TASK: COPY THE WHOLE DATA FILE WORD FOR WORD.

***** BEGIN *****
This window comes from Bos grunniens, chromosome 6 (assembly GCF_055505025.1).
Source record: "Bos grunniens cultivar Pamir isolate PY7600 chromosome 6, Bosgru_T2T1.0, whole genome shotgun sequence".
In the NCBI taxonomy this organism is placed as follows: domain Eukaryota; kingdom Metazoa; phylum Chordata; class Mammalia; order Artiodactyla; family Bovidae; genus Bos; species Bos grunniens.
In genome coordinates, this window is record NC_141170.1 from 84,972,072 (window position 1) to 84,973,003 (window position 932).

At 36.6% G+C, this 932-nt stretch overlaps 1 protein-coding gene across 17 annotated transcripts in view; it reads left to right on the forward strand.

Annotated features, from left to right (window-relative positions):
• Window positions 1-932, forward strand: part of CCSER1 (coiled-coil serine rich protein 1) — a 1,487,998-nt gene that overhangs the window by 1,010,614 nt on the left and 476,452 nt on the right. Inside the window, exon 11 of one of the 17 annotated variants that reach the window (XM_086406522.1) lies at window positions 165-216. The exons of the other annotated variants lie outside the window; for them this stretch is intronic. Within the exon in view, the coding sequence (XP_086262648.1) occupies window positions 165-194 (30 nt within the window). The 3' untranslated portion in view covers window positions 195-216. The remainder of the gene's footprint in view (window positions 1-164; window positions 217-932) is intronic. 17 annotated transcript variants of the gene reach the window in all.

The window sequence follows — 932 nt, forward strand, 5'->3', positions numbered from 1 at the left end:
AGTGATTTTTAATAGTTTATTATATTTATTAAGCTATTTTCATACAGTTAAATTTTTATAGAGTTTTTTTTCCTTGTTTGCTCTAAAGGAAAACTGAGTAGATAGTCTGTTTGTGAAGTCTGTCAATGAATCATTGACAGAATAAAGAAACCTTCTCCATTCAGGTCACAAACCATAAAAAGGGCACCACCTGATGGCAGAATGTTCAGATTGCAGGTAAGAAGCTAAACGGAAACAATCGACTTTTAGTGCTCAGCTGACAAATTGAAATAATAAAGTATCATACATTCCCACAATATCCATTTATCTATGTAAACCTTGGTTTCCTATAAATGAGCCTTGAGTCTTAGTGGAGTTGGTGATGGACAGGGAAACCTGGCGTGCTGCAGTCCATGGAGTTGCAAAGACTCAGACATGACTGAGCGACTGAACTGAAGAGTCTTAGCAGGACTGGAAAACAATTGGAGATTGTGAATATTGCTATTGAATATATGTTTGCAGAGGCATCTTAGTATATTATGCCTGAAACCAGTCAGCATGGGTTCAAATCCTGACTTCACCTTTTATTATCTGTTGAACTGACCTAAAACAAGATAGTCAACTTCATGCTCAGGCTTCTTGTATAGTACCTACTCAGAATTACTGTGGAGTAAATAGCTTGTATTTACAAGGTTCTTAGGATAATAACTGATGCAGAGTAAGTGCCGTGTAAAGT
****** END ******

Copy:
This window comes from Bos grunniens, chromosome 6 (assembly GCF_055505025.1).
Source record: "Bos grunniens cultivar Pamir isolate PY7600 chromosome 6, Bosgru_T2T1.0, whole genome shotgun sequence".
In the NCBI taxonomy this organism is placed as follows: domain Eukaryota; kingdom Metazoa; phylum Chordata; class Mammalia; order Artiodactyla; family Bovidae; genus Bos; species Bos grunniens.
In genome coordinates, this window is record NC_141170.1 from 84,972,072 (window position 1) to 84,973,003 (window position 932).

At 36.6% G+C, this 932-nt stretch overlaps 1 protein-coding gene across 17 annotated transcripts in view; it reads left to right on the forward strand.

Annotated features, from left to right (window-relative positions):
• Window positions 1-932, forward strand: part of CCSER1 (coiled-coil serine rich protein 1) — a 1,487,998-nt gene that overhangs the window by 1,010,614 nt on the left and 476,452 nt on the right. Inside the window, exon 11 of one of the 17 annotated variants that reach the window (XM_086406522.1) lies at window positions 165-216. The exons of the other annotated variants lie outside the window; for them this stretch is intronic. Within the exon in view, the coding sequence (XP_086262648.1) occupies window positions 165-194 (30 nt within the window). The 3' untranslated portion in view covers window positions 195-216. The remainder of the gene's footprint in view (window positions 1-164; window positions 217-932) is intronic. 17 annotated transcript variants of the gene reach the window in all.

The window sequence follows — 932 nt, forward strand, 5'->3', positions numbered from 1 at the left end:
AGTGATTTTTAATAGTTTATTATATTTATTAAGCTATTTTCATACAGTTAAATTTTTATAGAGTTTTTTTTCCTTGTTTGCTCTAAAGGAAAACTGAGTAGATAGTCTGTTTGTGAAGTCTGTCAATGAATCATTGACAGAATAAAGAAACCTTCTCCATTCAGGTCACAAACCATAAAAAGGGCACCACCTGATGGCAGAATGTTCAGATTGCAGGTAAGAAGCTAAACGGAAACAATCGACTTTTAGTGCTCAGCTGACAAATTGAAATAATAAAGTATCATACATTCCCACAATATCCATTTATCTATGTAAACCTTGGTTTCCTATAAATGAGCCTTGAGTCTTAGTGGAGTTGGTGATGGACAGGGAAACCTGGCGTGCTGCAGTCCATGGAGTTGCAAAGACTCAGACATGACTGAGCGACTGAACTGAAGAGTCTTAGCAGGACTGGAAAACAATTGGAGATTGTGAATATTGCTATTGAATATATGTTTGCAGAGGCATCTTAGTATATTATGCCTGAAACCAGTCAGCATGGGTTCAAATCCTGACTTCACCTTTTATTATCTGTTGAACTGACCTAAAACAAGATAGTCAACTTCATGCTCAGGCTTCTTGTATAGTACCTACTCAGAATTACTGTGGAGTAAATAGCTTGTATTTACAAGGTTCTTAGGATAATAACTGATGCAGAGTAAGTGCCGTGTAAAGT